While the book convincingly uncovers the answers to the what and how questions related to China’s response to intervention at the UN Security Council, it also raises additional questions. One is whether China’s own ambivalence about its identity exposes itself to peer pressure. China’s past glory, its unique institutional position, and recent achievements categorically place it in the club of great powers. At the same time, its self-assigned membership of the Global South is more reflective of a United Front approach of an earlier era than an unequivocal solidarity with the developing world in both normative and material terms.
Another issue is the broadened and redefined concepts of security and sovereignty, and the role of the UN Security Council. Since the end of the Cold War, the international community has placed greater emphasis on human security, in contrast to the traditional notion of state sovereignty. The endorsement of R2P and more frequent humanitarian intervention in intra-state conflicts pose particular challenges to Beijing’s views of both the notion of sovereignty and the role of UN Security Council. The concerns over this significant reinterpretation are captured, albeit only briefly, in Fung’s review of Chinese perspectives on regime change.
The third relates to the domestic sources of Chinese foreign policy. If the international structure at any given time provides the external opportunities and constrains for states to operate, then any variation in states’ responses to issues of similar categories will need to be explained at the domestic level. Bureaucratic politics, leadership, and decision-making procedures become important intervening variables. Clearly, Beijing’s responses to intervention examined in this book all took place under more or less the same systemic condition: a unipolar international system. Chinese positions at UN Security Council deliberations on intervention, while unitary in appearance, in fact would have been the outcomes of negotiation by various domestic stakeholders. Uncovering this “black box” remains at once imperative and a continuing challenge for scholars and policymakers alike.
Finally, and related to the previous point, is the need to examine and differentiate between a China still in power transition and one that “has arrived” and, as a result, has become more confident and assertive. Chinese responses to intervention in Sudan, Libya, and the initial phase of Syria were the policy choices under a rather bland, benign, and low-profile Hu Jintao administration that presented itself as a peaceful rising power seeking to build a harmonious world. While still holding dear the sanctity of state sovereignty, suspicious of the hidden agendas of some humanitarian interventions, and concerned over the potential consequences of regime changes, Beijing’s foreign policy regarding intervention was cautious and passive, seeking to minimise the costs to its status and social ranking in peer groups.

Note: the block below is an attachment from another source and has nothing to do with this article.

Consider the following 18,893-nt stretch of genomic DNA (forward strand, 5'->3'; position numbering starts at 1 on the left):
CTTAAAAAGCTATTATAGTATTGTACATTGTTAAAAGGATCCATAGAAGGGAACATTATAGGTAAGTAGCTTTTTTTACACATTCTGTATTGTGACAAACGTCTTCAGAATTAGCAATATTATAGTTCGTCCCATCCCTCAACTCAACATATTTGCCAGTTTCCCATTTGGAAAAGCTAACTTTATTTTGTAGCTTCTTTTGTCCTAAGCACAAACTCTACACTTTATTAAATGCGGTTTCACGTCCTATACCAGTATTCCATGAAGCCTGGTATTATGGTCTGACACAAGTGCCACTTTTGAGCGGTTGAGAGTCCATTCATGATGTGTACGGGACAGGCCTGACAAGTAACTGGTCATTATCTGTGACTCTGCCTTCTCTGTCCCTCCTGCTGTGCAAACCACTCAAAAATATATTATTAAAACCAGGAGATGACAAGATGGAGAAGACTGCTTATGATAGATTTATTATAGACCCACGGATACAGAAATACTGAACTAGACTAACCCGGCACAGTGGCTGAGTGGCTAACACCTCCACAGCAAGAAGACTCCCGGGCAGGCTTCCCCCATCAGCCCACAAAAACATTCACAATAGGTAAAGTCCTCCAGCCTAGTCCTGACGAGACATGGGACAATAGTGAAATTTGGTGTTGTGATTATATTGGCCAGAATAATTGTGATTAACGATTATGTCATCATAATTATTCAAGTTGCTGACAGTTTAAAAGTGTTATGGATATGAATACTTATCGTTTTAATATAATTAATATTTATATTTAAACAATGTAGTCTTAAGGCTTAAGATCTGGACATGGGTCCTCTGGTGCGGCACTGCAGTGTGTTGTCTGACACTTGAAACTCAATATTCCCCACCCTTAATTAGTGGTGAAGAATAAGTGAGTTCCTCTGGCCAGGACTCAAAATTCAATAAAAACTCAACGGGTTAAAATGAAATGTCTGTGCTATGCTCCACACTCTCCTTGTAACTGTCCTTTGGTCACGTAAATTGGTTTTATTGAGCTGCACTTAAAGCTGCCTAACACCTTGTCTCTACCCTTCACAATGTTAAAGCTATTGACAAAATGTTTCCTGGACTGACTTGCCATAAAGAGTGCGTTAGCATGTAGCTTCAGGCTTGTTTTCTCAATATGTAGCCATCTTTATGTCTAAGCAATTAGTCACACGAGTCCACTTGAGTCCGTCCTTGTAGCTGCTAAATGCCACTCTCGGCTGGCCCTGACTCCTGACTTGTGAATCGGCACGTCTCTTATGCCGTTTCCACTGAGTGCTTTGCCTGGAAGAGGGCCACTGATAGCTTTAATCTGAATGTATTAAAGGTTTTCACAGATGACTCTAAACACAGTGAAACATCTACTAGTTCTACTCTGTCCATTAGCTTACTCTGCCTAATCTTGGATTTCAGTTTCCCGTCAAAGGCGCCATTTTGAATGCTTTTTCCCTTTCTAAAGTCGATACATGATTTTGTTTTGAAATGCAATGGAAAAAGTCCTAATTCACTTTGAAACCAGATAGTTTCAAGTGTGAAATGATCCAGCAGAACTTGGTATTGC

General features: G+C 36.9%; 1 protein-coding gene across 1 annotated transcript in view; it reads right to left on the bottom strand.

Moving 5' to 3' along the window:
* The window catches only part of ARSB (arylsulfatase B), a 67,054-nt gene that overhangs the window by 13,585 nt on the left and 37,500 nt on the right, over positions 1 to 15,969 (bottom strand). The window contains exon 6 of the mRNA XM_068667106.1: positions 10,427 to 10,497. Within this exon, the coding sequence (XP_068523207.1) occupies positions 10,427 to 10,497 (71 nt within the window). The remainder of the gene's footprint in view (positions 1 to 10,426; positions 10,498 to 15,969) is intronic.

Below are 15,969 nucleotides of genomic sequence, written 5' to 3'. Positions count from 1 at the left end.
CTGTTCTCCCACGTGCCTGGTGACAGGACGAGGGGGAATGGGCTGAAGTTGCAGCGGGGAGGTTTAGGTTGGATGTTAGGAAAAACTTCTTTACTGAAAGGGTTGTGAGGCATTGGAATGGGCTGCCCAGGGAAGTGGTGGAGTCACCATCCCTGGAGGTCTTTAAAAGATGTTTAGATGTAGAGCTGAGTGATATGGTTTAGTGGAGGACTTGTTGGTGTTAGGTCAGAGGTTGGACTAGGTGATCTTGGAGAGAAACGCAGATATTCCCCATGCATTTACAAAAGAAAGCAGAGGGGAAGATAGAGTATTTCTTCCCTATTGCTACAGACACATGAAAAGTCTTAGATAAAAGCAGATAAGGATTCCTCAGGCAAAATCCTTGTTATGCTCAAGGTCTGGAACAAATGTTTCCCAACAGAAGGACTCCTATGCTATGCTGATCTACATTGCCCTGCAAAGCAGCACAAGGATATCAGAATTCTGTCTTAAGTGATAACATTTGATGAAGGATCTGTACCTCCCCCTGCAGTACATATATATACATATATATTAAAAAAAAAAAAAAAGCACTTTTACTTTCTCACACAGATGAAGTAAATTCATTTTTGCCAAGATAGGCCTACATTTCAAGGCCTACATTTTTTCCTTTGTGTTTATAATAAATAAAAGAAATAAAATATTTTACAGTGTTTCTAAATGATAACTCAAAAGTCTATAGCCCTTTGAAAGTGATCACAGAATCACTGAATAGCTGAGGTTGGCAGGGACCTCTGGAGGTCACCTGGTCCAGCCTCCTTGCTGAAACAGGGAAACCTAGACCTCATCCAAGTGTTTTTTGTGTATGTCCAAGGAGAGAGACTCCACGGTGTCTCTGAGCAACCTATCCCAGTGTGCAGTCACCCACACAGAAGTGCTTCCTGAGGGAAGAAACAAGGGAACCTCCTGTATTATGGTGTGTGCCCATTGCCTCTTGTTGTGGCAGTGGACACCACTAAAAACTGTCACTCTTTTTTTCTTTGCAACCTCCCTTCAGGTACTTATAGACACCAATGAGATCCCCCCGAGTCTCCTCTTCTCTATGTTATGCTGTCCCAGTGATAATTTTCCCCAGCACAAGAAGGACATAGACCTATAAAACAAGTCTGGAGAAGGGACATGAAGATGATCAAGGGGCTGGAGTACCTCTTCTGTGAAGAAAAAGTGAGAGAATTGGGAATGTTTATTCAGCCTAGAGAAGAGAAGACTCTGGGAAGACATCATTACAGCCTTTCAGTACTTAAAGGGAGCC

With Xi Jinping at the helm since late 2012, Chinese foreign policy has clearly become more proactive and indeed, assertive. Increasingly, on the issues of humanitarian intervention, Beijing is more willing to engage in discourses defining norms and actions affecting how peacekeeping and human protection are implemented. In significant ways, Xi’s China is moving from a norm taker to a norm shaper, or at least part of norm-shaping undertakings at the United Nations and other international and regional organizations. It would be interesting to apply the analytical framework developed in Fung’s book to some of the recent cases (e.g., Rohingya in Myanmar) where intervention at the UN Security Council and Chinese positions reveal the extent to which status considerations continue to affect Beijing’s policy choices.
Jingdong Yuan is an associate professor at the Centre for International Security Studies, University of Sydney.
This is a review of Courtney J. Fung China and Intervention at the UN Security Council: Reconciling Status (Oxford University Press 2019). ISBN: 9780198842743
This article is published under a Creative Commons Licence and may be republished with attribution.